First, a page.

July 9, 2012, may be a Black Monday for Tens of Thousands of Internet surfers when the FBI disconnects domains affected by DNSChanger Malware, according to Wired.
The DNS Malware infected more than half a million computers globally at its height, Wired reported, redirecting victim's Web browsers to sites chosen by the malware's masterminds, earning them more than $14 million in affiliate and referral fees. The malware also prevents victims from downloading operating system and anti-virus security updates that could detect and disable the malware.
According to PCWorld, approximately 275,000 PCs are at risk of losing Web access when the DNS (domain name) servers the FBI has operated to redirect affected computers to legitimate websites will be turned off.
Eight months ago, the FBI busted an Eastern European organized group of cybercriminals, PC World reported. The FBI then redirected traffic from compromised machines, which attempted to contact the hackers' chosen Web sites, using surrogate DNS servers.
Experts are urging users to run diagnostic tests offered by legitimate security experts before Monday. Efforts are also being made to shut down a suspicious temporary server network.
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A concerted campaign by a coalition of tech security groups, along with online giants Google and Facebook, have sought to warn users against the attack and the impending blackout.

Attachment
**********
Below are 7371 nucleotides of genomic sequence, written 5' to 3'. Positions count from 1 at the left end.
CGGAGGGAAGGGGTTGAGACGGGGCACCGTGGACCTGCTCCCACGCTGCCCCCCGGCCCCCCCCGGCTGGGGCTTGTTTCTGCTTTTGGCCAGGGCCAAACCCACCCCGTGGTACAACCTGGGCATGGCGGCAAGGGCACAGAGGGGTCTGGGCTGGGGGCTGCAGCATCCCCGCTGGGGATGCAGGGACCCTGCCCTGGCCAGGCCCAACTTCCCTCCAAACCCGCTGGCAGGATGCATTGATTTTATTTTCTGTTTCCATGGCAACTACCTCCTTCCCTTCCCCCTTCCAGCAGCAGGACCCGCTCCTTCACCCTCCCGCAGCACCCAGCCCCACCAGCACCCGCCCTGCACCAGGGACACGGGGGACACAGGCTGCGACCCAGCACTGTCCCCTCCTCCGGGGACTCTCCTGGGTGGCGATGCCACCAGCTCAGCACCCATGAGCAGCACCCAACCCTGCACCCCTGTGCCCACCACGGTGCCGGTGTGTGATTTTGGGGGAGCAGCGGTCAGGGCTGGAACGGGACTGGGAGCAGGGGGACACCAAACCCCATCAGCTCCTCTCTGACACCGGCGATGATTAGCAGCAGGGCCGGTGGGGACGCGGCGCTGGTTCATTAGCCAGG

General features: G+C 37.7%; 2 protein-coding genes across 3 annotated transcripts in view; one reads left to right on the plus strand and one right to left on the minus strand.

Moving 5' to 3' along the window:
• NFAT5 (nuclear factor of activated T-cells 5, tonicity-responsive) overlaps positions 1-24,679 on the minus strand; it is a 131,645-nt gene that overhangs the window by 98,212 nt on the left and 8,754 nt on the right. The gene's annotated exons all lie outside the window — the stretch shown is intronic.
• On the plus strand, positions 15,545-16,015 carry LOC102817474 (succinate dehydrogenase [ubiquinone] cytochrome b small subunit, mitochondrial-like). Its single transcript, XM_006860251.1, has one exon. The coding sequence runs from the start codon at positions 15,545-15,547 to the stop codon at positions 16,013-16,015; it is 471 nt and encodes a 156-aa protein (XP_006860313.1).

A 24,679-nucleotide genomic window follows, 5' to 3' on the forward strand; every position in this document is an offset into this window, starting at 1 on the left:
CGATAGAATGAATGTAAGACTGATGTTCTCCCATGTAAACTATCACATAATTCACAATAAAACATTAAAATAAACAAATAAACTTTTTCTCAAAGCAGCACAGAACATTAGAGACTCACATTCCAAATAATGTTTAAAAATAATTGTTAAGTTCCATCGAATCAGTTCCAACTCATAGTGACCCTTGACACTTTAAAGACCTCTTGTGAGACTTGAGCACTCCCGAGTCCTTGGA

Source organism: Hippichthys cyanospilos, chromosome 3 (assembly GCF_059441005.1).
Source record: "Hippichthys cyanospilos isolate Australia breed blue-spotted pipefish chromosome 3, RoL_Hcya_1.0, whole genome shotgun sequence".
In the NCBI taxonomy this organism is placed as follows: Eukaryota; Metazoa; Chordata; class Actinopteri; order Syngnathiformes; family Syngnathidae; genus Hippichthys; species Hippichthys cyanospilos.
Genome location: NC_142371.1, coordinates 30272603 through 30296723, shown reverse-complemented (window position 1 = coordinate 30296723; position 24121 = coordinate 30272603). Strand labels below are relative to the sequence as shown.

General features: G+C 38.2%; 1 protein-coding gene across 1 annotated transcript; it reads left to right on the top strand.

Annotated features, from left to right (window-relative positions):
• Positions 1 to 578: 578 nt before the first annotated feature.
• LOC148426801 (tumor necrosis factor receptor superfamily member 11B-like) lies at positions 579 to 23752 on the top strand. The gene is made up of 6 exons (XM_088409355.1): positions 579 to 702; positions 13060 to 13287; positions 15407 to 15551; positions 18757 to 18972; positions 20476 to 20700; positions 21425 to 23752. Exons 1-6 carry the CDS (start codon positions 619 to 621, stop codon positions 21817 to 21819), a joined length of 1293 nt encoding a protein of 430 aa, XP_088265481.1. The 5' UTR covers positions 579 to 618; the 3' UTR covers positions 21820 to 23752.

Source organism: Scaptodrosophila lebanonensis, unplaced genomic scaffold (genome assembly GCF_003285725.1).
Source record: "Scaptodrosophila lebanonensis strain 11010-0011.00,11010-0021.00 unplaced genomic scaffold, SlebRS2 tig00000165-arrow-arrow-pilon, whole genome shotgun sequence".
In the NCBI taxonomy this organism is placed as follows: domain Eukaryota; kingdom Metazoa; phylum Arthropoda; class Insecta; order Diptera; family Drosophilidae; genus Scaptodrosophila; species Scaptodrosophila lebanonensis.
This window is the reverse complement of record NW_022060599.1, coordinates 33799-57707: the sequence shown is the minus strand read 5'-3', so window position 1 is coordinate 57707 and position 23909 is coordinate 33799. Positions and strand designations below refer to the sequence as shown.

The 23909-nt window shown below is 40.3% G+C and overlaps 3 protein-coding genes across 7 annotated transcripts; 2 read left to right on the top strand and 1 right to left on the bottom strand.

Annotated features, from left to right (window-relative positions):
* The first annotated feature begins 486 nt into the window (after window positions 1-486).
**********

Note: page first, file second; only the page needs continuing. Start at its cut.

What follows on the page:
Federal authorities and a non-profit group helped users with infected machines regain access to the Internet by replacing the hackers' servers, through which victim's Internet traffic was directed, with the FBI's servers after the FBI busted the cyberthieves.
Google and Facebook employed different technical methods to determine which machines may carry the DNSChanger infection, and they alerted users to the potential malware attack. Both companies are interested in stopping the attack, though they are not directly affected by the malware. However, they depend on advertising revenue and have an interest in combating false ad campaigns.
How The Malware Affects Users
When infected machines try to access certain websites, including those owned by federal government (such as www.fbi.go), the malware directs requests to rogue servers controlled by a ring of cyber thieves. These servers in turn redirect requests to other rogue sites.
For instance, requests to access legitimate websites, like those of Apple and Netflix, may be directed to ecommerce sites that sell unauthorized products. In other instances, users may be redirected to legitimate sites but shown ads from businesses engaged in not-so-legitimate transactions.
How The FBI Tried To Curb The Menace
Soon after breaking up the ring, authorities found that requests from affected machines were being sent to rogue servers or nowhere. In the aftermath of the arrests, the non-profit Internet Systems Consortium was brought in to operate replacement servers on a temporary contract to help affected users disinfect their computers.
Reports indicated that four million computers were infected by the malware globally and 500,000 in the U.S. alone. However, this number was reduced as the Internet Systems Consortium notified service providers of users with infected machines.
Google has joined with the Consortium to direct requests from infected machines to a special Internet address where users will be warned about the malware. Experts state that some infected machines may no longer be in use.
How To Scan Machines To Check For Infection
Several free scanning tools and services are available on the Web, including those made available by the nonprofit DNSChanger Working Group at www.dns-ok.us. There is also a free scanning service offeredc by security software seller McAfee at www.mcafee.com/dnscheck.